“Each of us needs to feel we belong, that our relationships are of value and our efforts have purpose. We can’t expect any one institution to meet these needs.” ‘Free Range Learning’ by Laura Weldon. This is almost the crux of why I think Edward didn’t like school, why for four years, everyday when he woke up he said, ‘Mummy, I hate school. Why do I have to go? I don’t want to go’ and then again as he was walking into the classroom, he’d turn around, nestle into me and say, ‘Do I have to go? I hate school. Please don’t make me go in’ All I can say is, why didn’t I bring him home sooner? And in my defence, all I can say is, I’ve done it now! He never felt he belonged there. Edward’s always been different- whichever school he went to felt as if he was a round peg being forced into a square hole. I think he felt so much of school was pointless and much of it probably is. He’s also always been extremely rational and from the earliest age asked, ‘Why do I have to do this? Why can’t I do it this way instead of that way?’ I was exactly the same at school (although not until I was older. My son has turned out to be more evolved than me. The way it should be) and I was not liked by the teachers or boarding house staff for it. I never rebelled the way others did, smoking or drinking. I’m sure they wished I did, they knew how to deal with that. I was a far more insidious rebel. I asked ‘Why? Why do I have to do that? Now? That way not this way? For what reason?’ They hated that. The ‘system’ hated that. And it’s one of the reasons I left halfway through my ‘A’ level year, taking the craziest leap into the unknown, gambling with my further education future. It was the best thing I ever did, along with another crazy step off the conventional cliff when I first moved to the Middle East 15 years ago, ditching my successful career in the incredibly competitive UK TV industry. The more unconventional my lifechanging decisions, the better they have been. My marriage was another one but that’s another story ;)!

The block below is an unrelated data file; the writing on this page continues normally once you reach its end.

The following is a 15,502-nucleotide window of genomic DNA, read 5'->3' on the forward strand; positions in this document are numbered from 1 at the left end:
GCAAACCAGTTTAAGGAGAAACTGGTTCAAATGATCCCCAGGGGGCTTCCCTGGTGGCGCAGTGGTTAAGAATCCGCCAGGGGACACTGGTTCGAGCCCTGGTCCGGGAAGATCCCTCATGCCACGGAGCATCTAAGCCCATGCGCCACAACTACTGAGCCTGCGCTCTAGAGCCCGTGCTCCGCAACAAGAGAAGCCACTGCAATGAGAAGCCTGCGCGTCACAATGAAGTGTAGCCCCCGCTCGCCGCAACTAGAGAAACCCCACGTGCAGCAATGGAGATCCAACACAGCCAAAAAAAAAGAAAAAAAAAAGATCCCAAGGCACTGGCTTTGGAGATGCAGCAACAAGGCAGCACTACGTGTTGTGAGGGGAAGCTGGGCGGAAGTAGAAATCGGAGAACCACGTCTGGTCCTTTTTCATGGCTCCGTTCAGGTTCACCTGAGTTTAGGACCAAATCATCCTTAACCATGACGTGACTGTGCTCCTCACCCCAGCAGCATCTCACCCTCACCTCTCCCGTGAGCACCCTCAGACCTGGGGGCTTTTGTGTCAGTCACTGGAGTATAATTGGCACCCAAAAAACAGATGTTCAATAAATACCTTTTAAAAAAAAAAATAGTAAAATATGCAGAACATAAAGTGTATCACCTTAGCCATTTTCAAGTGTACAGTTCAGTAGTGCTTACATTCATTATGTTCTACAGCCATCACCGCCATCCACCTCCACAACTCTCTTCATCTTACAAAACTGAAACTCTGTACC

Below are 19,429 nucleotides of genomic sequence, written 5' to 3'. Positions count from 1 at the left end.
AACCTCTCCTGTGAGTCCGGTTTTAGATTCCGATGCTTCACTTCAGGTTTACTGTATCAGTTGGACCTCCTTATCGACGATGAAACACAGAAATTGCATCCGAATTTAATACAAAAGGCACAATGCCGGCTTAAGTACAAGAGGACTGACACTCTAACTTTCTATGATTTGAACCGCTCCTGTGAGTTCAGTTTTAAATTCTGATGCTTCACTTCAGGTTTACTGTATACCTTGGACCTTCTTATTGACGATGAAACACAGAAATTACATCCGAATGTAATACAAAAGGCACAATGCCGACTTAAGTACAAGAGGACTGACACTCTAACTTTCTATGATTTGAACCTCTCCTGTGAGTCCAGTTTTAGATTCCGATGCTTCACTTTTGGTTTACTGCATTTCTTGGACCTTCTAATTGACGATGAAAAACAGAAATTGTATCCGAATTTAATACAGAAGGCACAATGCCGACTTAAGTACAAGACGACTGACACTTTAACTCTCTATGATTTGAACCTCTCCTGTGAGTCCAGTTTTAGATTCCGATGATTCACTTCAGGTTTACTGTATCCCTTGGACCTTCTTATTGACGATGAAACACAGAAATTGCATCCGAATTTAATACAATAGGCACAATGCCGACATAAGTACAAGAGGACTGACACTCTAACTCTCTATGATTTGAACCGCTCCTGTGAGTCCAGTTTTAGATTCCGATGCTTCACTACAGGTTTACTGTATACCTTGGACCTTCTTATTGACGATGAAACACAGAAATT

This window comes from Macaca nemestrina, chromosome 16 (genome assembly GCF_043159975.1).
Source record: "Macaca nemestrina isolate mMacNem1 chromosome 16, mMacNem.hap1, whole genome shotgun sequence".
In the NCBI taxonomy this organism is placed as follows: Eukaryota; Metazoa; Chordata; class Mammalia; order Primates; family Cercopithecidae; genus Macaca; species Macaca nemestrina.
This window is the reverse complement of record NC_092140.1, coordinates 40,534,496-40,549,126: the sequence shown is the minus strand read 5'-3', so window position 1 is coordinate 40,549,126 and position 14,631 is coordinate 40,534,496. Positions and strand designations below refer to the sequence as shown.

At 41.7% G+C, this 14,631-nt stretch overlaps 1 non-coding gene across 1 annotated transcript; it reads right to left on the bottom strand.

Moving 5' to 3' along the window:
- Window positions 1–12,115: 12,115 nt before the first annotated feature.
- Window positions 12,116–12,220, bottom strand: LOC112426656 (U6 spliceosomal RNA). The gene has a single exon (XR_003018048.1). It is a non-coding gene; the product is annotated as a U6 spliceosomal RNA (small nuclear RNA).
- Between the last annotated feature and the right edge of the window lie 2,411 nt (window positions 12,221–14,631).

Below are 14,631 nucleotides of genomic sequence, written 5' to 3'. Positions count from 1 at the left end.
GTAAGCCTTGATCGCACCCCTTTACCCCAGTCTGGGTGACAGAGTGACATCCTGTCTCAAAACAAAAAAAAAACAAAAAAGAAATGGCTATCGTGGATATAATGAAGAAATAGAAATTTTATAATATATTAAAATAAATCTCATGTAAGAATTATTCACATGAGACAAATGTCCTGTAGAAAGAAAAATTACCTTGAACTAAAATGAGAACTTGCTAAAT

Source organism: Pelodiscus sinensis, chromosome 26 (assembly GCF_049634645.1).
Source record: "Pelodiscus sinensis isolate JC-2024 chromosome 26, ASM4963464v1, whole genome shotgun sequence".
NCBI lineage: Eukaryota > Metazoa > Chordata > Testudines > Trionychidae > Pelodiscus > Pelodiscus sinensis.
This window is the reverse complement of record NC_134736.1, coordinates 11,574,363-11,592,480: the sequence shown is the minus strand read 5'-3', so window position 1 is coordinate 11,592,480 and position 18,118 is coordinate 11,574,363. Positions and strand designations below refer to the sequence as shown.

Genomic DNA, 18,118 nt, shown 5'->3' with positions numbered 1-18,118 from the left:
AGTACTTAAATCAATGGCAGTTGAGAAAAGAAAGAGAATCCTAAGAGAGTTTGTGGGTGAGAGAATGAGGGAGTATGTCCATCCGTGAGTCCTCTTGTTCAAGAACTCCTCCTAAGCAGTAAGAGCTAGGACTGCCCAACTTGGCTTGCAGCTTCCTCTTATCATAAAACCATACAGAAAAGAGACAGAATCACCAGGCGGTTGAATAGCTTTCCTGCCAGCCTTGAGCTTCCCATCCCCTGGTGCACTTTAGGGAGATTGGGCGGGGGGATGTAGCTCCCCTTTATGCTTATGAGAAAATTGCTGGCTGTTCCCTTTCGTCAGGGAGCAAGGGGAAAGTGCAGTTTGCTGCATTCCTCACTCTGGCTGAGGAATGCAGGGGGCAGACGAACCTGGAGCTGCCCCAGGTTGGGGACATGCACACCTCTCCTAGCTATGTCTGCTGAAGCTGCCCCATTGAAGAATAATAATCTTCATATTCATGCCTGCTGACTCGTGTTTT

So, when I teach Edward at home, or rather when I learn to let go and mentor and facilitate his self-directed learning (soon I hope), I will always be ready, willing and able to answer his ‘Why do this?’ questions. Multiplication tables may be the first to go out of the unschooling window since I just can’t see the point of knowing every single one when we have calculators. I never did and I got a Cambridge degree and manage to get through life very well without them! If I can’t calculate it my head or on my fingers, it’s calculator time and I don’t feel stupid saying so! Unless of course, now that Edward has the freedom to look at Maths in a way that might make it actually interesting for him, he decides he really enjoys mental arithmetic and wants to take this to his father’s higher Maths levels. Then maybe he’d love to learn his times tables off by heart for the pure fun of it or maybe he’ll find he does just by using them so frequently to solve stimulating mathematical problems or maybe Edward will decide for himself that he needs to learn them, years later, in order to be ready to do mathematical calculations in calculator free environments – relief work in earthquake zones or something? I still find it hard to think where it would be hard to find a calculator when you need one, especially if you’re in the business of using Maths regularly and so would presumably carry one with you everywhere to do all your complicated applied stuff?!
I hope home education will result in both our children feeling completely ‘right’ being just the way they are and further, to feel this lovely calm confidence, like a warm fire always keeping them cosy inside, in a generous way, in a way that allows others to also be just the way they are, providing those others are not assaulting my children in any way, including intellectually. I can’t stand arrogance, which is I always feel is a shallow confidence won at the expense of others, but I love true confidence which I think is a very giving trait. The world would be a better place with more truly confident individuals in it, rather than so many fragile and therefore hostile, paranoid egos.
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